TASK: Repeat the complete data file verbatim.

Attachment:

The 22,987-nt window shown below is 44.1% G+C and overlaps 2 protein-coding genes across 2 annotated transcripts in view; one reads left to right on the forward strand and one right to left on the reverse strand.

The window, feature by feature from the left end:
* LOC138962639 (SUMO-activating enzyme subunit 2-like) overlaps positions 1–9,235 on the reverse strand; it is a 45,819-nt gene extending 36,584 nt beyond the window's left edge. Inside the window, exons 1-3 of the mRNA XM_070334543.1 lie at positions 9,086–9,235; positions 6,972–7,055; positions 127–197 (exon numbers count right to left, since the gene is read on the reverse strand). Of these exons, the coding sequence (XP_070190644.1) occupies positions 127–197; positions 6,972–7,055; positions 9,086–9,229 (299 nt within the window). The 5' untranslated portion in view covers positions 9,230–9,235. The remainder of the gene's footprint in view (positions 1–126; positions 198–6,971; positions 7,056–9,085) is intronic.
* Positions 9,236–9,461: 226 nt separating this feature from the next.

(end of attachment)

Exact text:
The 22,987-nt window shown below is 44.1% G+C and overlaps 2 protein-coding genes across 2 annotated transcripts in view; one reads left to right on the forward strand and one right to left on the reverse strand.

The window, feature by feature from the left end:
* LOC138962639 (SUMO-activating enzyme subunit 2-like) overlaps positions 1–9,235 on the reverse strand; it is a 45,819-nt gene extending 36,584 nt beyond the window's left edge. Inside the window, exons 1-3 of the mRNA XM_070334543.1 lie at positions 9,086–9,235; positions 6,972–7,055; positions 127–197 (exon numbers count right to left, since the gene is read on the reverse strand). Of these exons, the coding sequence (XP_070190644.1) occupies positions 127–197; positions 6,972–7,055; positions 9,086–9,229 (299 nt within the window). The 5' untranslated portion in view covers positions 9,230–9,235. The remainder of the gene's footprint in view (positions 1–126; positions 198–6,971; positions 7,056–9,085) is intronic.
* Positions 9,236–9,461: 226 nt separating this feature from the next.